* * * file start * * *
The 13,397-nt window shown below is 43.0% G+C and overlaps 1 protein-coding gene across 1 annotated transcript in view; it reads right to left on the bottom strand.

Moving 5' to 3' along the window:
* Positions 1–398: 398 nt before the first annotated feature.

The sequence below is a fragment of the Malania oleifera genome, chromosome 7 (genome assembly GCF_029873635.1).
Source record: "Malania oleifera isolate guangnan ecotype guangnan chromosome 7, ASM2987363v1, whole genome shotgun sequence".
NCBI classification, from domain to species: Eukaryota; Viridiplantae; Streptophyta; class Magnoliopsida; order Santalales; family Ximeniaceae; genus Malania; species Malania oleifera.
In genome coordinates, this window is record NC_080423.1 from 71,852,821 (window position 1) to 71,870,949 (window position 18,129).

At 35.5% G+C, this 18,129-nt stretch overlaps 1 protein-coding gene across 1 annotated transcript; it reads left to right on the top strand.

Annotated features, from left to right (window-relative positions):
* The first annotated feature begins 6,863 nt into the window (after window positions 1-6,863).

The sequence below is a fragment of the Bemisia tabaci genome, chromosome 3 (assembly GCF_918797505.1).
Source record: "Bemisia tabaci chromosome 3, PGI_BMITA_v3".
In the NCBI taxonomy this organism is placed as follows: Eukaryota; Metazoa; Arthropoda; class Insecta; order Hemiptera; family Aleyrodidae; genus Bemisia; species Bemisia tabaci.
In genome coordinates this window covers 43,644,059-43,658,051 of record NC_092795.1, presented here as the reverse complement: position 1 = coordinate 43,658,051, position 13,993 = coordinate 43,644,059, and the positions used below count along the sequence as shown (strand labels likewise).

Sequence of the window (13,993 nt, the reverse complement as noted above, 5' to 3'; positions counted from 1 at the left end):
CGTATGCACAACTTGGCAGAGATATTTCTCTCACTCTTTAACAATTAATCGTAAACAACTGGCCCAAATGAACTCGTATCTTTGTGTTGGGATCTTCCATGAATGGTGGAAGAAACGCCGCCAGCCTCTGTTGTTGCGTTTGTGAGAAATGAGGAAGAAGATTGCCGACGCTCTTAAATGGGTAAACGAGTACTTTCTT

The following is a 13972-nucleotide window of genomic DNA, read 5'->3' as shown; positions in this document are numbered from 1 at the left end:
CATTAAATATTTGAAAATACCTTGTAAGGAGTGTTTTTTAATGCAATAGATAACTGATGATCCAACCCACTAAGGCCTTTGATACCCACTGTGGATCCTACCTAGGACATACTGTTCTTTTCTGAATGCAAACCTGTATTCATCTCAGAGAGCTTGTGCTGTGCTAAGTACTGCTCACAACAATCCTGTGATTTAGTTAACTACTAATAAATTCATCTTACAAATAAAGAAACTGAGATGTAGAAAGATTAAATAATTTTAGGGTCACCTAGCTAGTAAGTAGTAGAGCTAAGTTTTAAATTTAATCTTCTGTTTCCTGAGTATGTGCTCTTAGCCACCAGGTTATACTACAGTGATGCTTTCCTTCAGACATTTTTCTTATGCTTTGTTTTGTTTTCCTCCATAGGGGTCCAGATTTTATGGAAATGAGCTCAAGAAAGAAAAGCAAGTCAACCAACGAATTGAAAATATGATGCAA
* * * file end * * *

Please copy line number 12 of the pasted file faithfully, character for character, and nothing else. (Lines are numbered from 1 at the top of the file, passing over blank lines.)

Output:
Source record: "Bemisia tabaci chromosome 3, PGI_BMITA_v3".